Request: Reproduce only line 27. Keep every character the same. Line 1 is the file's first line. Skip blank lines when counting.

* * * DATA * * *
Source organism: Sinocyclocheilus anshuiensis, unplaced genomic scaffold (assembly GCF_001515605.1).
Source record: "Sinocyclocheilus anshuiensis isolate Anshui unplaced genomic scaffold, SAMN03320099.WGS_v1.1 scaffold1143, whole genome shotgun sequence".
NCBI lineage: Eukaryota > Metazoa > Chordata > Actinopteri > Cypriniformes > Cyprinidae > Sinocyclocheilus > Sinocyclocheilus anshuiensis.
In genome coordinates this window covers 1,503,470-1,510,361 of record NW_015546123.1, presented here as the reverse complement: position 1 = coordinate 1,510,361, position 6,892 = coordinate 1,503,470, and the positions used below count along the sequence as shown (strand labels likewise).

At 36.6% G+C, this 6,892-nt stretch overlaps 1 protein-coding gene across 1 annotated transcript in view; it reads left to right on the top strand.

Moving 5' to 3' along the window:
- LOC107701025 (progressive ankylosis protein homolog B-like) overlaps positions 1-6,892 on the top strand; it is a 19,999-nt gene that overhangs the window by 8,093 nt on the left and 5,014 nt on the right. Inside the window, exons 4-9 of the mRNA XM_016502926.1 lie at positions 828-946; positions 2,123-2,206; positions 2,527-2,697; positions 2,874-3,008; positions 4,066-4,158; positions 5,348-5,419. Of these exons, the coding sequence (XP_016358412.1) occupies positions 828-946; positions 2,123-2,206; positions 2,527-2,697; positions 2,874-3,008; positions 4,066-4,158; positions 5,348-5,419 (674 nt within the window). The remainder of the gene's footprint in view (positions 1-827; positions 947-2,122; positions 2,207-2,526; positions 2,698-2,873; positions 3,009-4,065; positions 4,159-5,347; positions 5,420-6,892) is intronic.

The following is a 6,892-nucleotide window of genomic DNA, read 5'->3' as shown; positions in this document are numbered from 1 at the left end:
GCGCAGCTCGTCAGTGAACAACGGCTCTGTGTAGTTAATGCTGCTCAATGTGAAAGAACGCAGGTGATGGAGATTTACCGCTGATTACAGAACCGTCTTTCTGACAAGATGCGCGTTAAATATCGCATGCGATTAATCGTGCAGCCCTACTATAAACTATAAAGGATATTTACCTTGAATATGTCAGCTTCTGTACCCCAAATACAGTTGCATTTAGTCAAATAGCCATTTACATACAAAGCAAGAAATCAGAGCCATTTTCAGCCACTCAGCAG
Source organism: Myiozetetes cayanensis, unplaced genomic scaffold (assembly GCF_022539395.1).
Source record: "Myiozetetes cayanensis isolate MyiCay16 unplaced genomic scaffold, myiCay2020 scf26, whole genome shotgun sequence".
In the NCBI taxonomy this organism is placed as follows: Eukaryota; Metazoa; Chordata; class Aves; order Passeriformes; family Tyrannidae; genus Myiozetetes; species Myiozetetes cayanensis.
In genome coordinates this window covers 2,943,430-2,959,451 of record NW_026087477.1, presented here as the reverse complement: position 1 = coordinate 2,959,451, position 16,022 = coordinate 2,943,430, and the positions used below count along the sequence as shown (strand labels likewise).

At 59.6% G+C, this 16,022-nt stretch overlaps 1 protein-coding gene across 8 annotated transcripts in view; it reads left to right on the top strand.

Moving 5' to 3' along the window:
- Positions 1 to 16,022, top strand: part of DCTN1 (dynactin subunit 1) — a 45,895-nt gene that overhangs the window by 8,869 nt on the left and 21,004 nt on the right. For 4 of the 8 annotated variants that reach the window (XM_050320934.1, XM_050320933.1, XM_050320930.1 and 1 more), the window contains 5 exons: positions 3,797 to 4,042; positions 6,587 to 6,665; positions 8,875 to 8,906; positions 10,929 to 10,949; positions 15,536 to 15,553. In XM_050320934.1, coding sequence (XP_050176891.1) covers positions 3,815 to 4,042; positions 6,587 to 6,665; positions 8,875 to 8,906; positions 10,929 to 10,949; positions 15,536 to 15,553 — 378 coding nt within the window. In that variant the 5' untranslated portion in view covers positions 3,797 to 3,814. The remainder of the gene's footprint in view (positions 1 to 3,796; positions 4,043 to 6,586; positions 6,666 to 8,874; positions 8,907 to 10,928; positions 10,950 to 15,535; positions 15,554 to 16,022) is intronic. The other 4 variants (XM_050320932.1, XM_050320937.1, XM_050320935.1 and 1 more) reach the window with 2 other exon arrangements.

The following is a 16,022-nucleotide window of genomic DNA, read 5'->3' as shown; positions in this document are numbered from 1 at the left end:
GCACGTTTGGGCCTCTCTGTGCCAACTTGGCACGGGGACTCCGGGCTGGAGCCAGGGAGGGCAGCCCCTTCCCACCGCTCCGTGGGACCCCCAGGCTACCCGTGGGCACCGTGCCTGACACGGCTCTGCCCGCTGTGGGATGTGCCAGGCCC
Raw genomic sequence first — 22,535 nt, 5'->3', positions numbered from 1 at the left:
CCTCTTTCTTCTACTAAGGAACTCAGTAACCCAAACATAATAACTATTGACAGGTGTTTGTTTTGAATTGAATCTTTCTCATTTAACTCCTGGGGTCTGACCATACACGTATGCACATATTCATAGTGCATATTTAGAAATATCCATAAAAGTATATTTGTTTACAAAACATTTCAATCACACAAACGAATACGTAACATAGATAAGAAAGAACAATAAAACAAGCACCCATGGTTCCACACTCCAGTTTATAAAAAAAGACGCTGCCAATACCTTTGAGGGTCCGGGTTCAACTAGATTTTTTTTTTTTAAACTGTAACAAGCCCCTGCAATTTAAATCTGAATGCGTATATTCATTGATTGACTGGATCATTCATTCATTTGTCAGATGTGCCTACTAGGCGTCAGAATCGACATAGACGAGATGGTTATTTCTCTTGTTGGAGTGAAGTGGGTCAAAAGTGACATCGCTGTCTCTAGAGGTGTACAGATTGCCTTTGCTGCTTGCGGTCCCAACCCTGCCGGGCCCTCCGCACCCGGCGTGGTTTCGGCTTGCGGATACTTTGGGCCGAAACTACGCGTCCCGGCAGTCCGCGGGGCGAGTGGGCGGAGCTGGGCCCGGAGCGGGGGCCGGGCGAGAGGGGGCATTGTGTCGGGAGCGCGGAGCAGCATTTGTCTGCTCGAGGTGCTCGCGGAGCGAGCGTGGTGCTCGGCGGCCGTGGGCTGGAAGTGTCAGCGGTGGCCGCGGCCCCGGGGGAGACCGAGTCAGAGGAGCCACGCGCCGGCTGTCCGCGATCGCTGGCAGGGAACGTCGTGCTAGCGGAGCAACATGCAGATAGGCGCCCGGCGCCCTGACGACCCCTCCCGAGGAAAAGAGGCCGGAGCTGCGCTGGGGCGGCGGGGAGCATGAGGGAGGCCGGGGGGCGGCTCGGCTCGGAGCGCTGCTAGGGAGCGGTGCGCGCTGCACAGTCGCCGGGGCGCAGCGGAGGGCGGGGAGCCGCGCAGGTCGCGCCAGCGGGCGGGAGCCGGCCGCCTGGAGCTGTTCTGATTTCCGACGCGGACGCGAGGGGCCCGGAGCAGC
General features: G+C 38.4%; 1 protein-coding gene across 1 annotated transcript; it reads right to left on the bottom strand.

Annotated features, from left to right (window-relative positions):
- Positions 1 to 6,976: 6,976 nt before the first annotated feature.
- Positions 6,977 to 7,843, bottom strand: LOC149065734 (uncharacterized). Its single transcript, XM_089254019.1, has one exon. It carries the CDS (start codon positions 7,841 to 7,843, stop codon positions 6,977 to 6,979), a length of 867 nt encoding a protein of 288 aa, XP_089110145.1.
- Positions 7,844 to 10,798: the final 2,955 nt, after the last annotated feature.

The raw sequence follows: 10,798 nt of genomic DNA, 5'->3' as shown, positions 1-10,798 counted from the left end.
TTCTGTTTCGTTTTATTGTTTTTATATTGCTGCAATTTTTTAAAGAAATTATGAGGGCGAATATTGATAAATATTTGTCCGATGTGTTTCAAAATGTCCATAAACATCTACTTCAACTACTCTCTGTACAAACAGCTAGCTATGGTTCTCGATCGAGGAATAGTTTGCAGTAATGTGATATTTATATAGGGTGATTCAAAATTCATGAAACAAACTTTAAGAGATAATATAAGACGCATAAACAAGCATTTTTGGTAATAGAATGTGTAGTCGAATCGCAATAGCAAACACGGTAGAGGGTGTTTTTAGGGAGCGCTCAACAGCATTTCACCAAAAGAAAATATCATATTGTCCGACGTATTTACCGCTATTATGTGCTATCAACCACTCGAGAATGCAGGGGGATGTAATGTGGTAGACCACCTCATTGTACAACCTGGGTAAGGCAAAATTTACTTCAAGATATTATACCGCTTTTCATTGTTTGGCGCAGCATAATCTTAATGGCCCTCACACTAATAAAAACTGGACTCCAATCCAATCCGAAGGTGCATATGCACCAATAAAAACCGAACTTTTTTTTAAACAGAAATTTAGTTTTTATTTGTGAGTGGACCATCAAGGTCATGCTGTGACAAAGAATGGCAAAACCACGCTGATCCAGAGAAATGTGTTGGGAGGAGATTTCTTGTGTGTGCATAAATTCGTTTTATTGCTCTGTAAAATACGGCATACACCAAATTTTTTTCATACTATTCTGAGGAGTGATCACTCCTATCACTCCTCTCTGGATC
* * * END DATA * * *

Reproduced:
TTCTGTTTCGTTTTATTGTTTTTATATTGCTGCAATTTTTTAAAGAAATTATGAGGGCGAATATTGATAAATATTTGTCCGATGTGTTTCAAAATGTCCATAAACATCTACTTCAACTACTCTCTGTACAAACAGCTAGCTATGGTTCTCGATCGAGGAATAGTTTGCAGTAATGTGATATTTATATAGGGTGATTCAAAATTCATGAAACAAACTTTAAGAGATAATATAAGACGCATAAACAAGCATTTTTGGTAATAGAATGTGTAGTCGAATCGCAATAGCAAACACGGTAGAGGGTGTTTTTAGGGAGCGCTCAACAGCATTTCACCAAAAGAAAATATCATATTGTCCGACGTATTTACCGCTATTATGTGCTATCAACCACTCGAGAATGCAGGGGGATGTAATGTGGTAGACCACCTCATTGTACAACCTGGGTAAGGCAAAATTTACTTCAAGATATTATACCGCTTTTCATTGTTTGGCGCAGCATAATCTTAATGGCCCTCACACTAATAAAAACTGGACTCCAATCCAATCCGAAGGTGCATATGCACCAATAAAAACCGAACTTTTTTTTAAACAGAAATTTAGTTTTTATTTGTGAGTGGACCATCAAGGTCATGCTGTGACAAAGAATGGCAAAACCACGCTGATCCAGAGAAATGTGTTGGGAGGAGATTTCTTGTGTGTGCATAAATTCGTTTTATTGCTCTGTAAAATACGGCATACACCAAATTTTTTTCATACTATTCTGAGGAGTGATCACTCCTATCACTCCTCTCTGGATC